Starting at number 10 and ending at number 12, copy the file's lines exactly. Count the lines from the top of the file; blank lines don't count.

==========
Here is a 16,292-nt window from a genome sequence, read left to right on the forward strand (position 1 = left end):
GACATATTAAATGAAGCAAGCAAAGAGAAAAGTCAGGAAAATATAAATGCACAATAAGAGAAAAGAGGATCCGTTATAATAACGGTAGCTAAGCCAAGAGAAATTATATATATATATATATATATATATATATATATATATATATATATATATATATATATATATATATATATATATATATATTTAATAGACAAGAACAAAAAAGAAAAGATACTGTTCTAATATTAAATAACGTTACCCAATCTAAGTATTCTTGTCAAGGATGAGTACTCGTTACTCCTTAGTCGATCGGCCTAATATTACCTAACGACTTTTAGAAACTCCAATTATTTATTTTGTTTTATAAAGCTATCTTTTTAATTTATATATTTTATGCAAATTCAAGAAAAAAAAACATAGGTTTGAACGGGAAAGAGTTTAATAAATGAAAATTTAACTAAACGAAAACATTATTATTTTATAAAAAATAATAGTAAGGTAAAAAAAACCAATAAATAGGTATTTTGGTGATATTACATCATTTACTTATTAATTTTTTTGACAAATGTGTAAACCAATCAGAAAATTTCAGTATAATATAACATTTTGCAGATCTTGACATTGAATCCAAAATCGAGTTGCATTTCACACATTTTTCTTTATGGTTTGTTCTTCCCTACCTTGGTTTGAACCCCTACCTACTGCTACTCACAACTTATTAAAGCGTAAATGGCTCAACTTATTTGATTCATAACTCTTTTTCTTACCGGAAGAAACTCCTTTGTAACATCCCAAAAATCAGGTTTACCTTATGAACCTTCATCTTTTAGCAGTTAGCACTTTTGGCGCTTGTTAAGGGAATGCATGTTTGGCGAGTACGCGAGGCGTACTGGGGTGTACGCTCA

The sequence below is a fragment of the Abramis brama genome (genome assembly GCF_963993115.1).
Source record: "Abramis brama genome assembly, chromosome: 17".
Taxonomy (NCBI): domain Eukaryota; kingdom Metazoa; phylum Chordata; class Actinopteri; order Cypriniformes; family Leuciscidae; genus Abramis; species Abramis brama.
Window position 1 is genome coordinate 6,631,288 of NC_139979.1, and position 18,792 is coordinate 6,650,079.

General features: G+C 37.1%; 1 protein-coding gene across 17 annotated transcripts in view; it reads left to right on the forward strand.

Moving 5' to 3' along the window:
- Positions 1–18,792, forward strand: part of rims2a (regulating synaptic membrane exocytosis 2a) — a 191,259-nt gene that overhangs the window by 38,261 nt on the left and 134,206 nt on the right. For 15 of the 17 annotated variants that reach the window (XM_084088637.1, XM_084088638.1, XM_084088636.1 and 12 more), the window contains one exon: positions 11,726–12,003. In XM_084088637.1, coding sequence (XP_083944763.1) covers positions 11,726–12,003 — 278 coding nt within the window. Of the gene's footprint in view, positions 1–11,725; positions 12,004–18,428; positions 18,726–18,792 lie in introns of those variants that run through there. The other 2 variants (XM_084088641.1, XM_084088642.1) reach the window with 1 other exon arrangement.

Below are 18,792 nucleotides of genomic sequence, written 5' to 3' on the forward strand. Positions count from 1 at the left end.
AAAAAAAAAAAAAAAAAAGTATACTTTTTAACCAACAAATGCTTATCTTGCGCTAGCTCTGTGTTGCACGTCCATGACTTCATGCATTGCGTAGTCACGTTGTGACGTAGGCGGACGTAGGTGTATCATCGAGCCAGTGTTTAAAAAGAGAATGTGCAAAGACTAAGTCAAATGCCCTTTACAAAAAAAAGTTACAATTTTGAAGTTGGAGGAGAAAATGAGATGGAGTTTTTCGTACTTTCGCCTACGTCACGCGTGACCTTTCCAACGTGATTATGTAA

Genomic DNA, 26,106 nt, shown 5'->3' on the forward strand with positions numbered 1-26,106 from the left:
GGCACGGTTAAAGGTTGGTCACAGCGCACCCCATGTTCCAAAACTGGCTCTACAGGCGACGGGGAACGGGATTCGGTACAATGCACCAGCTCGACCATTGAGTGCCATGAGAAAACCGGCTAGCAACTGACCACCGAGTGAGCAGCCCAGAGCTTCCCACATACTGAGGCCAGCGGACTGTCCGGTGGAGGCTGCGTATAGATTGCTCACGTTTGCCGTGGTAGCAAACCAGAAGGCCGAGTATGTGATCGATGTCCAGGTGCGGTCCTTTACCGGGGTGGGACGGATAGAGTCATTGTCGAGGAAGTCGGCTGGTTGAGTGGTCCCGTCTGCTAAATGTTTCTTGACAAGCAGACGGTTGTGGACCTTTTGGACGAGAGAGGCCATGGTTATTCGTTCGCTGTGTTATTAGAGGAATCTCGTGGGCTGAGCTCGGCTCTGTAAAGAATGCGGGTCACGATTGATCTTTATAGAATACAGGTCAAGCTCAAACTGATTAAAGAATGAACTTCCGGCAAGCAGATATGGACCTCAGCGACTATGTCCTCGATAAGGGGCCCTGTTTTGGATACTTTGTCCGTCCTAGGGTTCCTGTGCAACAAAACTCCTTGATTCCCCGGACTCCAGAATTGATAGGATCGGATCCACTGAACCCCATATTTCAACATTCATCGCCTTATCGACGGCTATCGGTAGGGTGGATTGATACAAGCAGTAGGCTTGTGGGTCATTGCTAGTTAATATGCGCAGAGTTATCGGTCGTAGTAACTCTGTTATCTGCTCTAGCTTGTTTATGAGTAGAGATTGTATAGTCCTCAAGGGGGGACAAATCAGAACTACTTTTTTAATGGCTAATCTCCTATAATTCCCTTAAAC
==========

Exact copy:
Below are 18,792 nucleotides of genomic sequence, written 5' to 3' on the forward strand. Positions count from 1 at the left end.
AAAAAAAAAAAAAAAAAAGTATACTTTTTAACCAACAAATGCTTATCTTGCGCTAGCTCTGTGTTGCACGTCCATGACTTCATGCATTGCGTAGTCACGTTGTGACGTAGGCGGACGTAGGTGTATCATCGAGCCAGTGTTTAAAAAGAGAATGTGCAAAGACTAAGTCAAATGCCCTTTACAAAAAAAAGTTACAATTTTGAAGTTGGAGGAGAAAATGAGATGGAGTTTTTCGTACTTTCGCCTACGTCACGCGTGACCTTTCCAACGTGATTATGTAA

Genomic DNA, 26,106 nt, shown 5'->3' on the forward strand with positions numbered 1-26,106 from the left: